My latest column over at Data Center Knowledge asks whether underground data centers, such as the recently opened Lefdal Mine facility, in Norway are becoming more commonplace.

Lefdal has taken the concept of underground data centers and run with it. The facility, backed by regional investors and Norwegian power company SFE, has potential to reach capacity of 120,000 square meters (1.3 million square feet) of  data center space and more than 200MW of IT capacity. If fully utilized it would be the biggest data center in Europe.

As with other underground data centers, the organizations behind LMD – which also include Rittal and IBM – make much of the site’s physical security. However, its cooling system and access to cheap renewable energy are probably the standout features of the site.

More at DCK.

If Software is Eating the Data Center, Power is Its Next Meal

My latest Critical Thinking Column for Data Center Knowledge looks at how even Power could eventually be software defined.

The concept of the software-defined data center has been bandied around the industry for several years now. 

Essentially it refers to the idea that all of the IT infrastructure within a facility — networking, storage, and compute — can be virtualized and software controlled.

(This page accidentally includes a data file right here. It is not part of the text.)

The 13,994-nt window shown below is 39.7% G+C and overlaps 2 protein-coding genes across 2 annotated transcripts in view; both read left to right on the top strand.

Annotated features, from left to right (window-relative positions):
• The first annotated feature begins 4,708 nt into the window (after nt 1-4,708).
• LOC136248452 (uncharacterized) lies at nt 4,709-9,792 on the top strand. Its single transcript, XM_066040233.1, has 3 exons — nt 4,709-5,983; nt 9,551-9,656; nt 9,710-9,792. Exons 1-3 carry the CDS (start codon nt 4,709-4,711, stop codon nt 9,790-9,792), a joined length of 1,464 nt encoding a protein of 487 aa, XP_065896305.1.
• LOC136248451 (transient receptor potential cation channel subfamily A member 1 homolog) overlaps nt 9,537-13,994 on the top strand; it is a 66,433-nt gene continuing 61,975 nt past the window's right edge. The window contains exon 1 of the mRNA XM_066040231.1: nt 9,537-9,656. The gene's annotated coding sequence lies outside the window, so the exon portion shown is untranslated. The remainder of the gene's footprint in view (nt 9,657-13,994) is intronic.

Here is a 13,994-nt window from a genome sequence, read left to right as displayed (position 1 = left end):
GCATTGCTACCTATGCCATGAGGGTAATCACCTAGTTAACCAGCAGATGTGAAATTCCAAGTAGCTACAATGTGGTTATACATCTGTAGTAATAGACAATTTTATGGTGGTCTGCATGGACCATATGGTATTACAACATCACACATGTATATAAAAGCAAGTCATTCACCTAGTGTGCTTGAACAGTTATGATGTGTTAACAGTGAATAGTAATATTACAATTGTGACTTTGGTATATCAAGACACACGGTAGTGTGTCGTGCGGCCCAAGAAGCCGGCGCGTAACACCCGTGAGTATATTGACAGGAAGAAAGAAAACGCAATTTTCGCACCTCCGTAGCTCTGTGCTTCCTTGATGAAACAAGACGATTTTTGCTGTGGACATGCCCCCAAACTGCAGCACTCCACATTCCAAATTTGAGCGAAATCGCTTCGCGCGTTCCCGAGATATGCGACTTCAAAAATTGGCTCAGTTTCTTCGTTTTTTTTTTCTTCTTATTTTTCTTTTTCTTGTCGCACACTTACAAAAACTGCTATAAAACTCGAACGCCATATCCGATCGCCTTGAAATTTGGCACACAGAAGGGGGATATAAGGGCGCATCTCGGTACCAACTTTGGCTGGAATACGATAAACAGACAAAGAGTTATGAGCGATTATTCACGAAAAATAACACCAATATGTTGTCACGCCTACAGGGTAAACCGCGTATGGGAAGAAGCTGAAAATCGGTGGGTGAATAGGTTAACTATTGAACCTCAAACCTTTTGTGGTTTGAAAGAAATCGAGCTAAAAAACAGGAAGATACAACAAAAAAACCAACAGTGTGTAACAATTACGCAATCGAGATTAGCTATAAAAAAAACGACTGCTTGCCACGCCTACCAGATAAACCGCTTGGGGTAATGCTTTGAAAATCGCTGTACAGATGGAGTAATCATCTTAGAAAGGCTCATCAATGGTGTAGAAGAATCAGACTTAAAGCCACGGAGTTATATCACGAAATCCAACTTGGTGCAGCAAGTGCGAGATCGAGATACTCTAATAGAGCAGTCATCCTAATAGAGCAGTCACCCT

More recently some progressive industry experts and suppliers have tried to apply the same approach to facilities infrastructure.

More at Data Center Knowledge.

EdgeMicro Plots to Disrupt Edge Colocation, 48kW at a Time

Screen Shot 2017-11-17 at 07.40.01My latest Critical Thinking column over at DataCenter Knowledge looks at edge colocation start-up EdgeMicro which wants to build out a network of container data centres on mobile towers to serve content.

EdgeMicro co-founder Greg Pettine explained to me that the company’s business model is similar in some respects to edge colocation specialist EdgeConneX but involves building out capacity in much smaller chunks.

“If you look at the EdgeConneX model, they were funded by the cable guys, by Akamai and so forth, who said we need 500kW of capacity in Tier 2 cities,” says Pettine. “Our focus is to just spread that out. As they expand – Netflix, Amazon, any of them – they will need to put more capacity in multiple markets in the next 12 months. What if we spread out and put that in the wireless edge, where most of the content is being consumed anyway?”